Now, here’s the zinger: according to Reshet Bet, Israeli sources have said that Israel has increased the amount of water it transfers to Jordan and the Palestinian Authority recently regardless of the increase in the number of refugees from Syria in Jordan.

The Kinneret Continues to Rise

Tuesday, February 12th, 2013

Just since Monday, the Kinneret rose another 2 centimeters to 210.445 meters below sea level, and is now standing at 255 centimeters above the lower red line.

In the past 6 days the Kinneret has risen 11 centimeters.

Postcard From Israel: Stormy Weather (Photos & Video)

Sunday, January 13th, 2013

As readers may have heard, Israel (along with other countries in the Middle East) has been experiencing unusually stormy weather this last week with high winds and heavy rains. The more unpleasant aspects of these comparatively rare events have included disruptions to the transport system and homes affected by flooding, with the IDF’s search and rescue teams being called in to evacuate people trapped by flood waters both in Israel and in the PA-controlled areas .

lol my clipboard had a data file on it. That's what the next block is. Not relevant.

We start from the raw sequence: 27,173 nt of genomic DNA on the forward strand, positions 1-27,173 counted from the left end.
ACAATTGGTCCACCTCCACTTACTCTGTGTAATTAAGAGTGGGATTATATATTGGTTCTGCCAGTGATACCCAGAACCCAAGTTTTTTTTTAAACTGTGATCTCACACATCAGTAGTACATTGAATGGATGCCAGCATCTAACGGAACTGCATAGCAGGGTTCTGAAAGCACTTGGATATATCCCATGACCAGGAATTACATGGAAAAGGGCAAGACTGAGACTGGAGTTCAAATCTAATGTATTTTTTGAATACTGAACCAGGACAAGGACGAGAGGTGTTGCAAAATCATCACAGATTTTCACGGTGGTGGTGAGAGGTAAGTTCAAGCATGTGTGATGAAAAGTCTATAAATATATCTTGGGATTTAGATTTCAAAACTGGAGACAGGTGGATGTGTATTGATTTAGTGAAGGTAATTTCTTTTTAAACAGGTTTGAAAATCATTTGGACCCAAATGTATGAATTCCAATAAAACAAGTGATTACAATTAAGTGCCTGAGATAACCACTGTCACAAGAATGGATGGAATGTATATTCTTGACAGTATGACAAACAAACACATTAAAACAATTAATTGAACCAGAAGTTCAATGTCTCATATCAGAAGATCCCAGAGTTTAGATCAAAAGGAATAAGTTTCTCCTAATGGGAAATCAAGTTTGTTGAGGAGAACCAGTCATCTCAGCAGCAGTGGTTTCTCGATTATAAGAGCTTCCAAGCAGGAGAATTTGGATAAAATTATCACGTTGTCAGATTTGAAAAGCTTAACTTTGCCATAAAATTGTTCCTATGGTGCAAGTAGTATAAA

The weather system culminated with much anticipated snow in Jerusalem, the Golan Heights and many of the higher areas throughout Israel – including the Negev desert – causing great excitement in a country where this is a fairly rare occurrence.  Equally exciting has been the dramatic rise in the water level of the Sea of Galilee, which climbed by almost 70 cms between the storm’s beginning last Friday and its subsidence on Thursday.